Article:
Well, Suicide Squad ended up following the typical pattern for anticipated DC movies that are reviled by critics, open huge and then fall off a cliff in the second week. Squad fell about 67%, a very steep drop to come in with $43 million, not great at all, but its total is $222 million so far and over $300 million globally, so even though the consensus is that these movies suck, they still make enough money to justify continuing production. The question is how long can this sustain itself without improving the quality of the films? Hopefully audiences will wise to this eventually, but with real excitement already for next year's Wonder Woman, it probably won't be anytime soon.
As for the new releases, the Seth Rogen produced Sausage Party, the raunchy R-rated animated film for adults, kinda gave Suicide Squad a run for its money, coming in way above expectations with $33 million for the weekend. The movie got pretty good reviews as well, but just a "B" Cinemascope (I wonder if naive parents wound up taking their kids to this thing, only to come out of it horrified). That may mean that the legs on this comedy won't hold up well, but then again, there's not a lot of competition for the rest of the summer either. A movie actually intended for the family audience, the remake of Pete's Dragon, came in with a soft $21 million, but with a budget of only $65 million, there's a chance it will recoup its costs in time, since reviews were very positive for it as well. Jason Bourne and Bad Moms filled out the top five, the latter especially having turned into a great success for STX entertainment, as it's holding onto its female audience extremely well, and with just a $20 million budget, will wind up at or near $100 million domestic.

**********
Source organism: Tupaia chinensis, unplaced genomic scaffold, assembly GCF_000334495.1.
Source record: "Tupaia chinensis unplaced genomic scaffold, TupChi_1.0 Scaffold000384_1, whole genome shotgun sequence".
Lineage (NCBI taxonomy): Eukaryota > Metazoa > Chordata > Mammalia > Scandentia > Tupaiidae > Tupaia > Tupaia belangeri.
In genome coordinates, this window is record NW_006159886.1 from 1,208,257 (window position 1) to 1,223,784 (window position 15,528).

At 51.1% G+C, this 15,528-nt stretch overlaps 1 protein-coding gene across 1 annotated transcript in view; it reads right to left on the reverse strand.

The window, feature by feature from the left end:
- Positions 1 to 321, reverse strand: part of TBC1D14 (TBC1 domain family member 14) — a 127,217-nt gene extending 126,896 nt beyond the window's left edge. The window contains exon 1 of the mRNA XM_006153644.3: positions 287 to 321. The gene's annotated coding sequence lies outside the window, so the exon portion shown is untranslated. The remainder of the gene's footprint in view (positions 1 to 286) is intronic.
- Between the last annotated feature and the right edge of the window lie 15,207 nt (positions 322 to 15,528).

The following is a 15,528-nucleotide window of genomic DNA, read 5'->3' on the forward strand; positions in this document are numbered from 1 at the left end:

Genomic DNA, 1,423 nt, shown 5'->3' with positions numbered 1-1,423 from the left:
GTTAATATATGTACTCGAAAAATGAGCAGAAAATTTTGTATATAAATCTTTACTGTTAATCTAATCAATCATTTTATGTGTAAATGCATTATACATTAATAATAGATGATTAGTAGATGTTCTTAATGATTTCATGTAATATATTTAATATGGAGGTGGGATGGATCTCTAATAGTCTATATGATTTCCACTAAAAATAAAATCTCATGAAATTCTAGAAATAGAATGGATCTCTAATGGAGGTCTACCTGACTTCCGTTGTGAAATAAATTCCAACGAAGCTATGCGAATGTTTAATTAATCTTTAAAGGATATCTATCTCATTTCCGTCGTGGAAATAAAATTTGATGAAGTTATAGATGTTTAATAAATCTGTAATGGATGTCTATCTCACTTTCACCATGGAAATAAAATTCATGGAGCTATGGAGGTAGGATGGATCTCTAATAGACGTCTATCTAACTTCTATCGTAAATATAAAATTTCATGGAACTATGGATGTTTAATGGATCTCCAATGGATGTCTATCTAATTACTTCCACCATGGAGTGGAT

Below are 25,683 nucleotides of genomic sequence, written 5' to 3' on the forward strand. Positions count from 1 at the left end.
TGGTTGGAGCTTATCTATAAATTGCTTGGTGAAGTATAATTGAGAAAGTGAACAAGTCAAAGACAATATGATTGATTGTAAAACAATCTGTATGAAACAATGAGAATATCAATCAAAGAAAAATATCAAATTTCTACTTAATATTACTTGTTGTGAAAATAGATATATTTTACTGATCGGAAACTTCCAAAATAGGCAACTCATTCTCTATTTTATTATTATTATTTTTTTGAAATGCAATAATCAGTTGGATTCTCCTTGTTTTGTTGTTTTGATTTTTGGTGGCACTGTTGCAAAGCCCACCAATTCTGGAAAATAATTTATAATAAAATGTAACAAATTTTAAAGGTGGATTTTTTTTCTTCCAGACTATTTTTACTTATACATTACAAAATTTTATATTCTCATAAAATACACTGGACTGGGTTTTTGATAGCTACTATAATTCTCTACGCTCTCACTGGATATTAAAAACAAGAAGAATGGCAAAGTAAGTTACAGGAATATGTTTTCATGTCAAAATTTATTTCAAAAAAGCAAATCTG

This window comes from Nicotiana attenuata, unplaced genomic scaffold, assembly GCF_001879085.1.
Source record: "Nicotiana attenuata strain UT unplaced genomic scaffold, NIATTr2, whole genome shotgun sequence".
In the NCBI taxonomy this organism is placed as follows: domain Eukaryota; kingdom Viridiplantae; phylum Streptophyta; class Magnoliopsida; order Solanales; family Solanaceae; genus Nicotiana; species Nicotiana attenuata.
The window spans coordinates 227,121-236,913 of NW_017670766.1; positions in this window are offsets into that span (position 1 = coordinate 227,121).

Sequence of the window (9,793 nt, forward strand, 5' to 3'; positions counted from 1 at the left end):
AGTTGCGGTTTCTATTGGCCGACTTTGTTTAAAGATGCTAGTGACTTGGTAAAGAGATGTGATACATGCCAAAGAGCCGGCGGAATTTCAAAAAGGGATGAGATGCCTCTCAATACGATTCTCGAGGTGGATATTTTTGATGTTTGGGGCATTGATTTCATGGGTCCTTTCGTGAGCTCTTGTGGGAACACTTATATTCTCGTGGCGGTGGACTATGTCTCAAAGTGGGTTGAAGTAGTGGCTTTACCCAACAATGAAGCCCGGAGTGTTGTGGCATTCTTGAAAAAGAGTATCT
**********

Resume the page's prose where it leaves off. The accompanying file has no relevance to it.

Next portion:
- Suicide Squad- $43.8 million
- Sausage Party- $33.6 million
- Pete's Dragon- $21.5 million
- Jason Bourne- $13.6 million
- Bad Moms- $11.5 million
In smaller release, the annual late summer Meryl Streep vehicle Florence Foster Jenkins, took its positive reviews to a meager $6 million opening from around 1500 locations, while the superbly reviewed western Hell or High Water, starring Chris Pine, seemingly came out of nowhere to make $18k from 32 theaters- people are going to have to seek that one out, as it's now the best reviewed movie of the year, despite little attention paid to it when it showed outside of competition at the Cannes film festival. Next week it's Laika Studios' stop-motion animated release Kubo and the Two Strings, against the Ben-Hur remake and Jonah HIll's black comedy War Dogs. See you all then!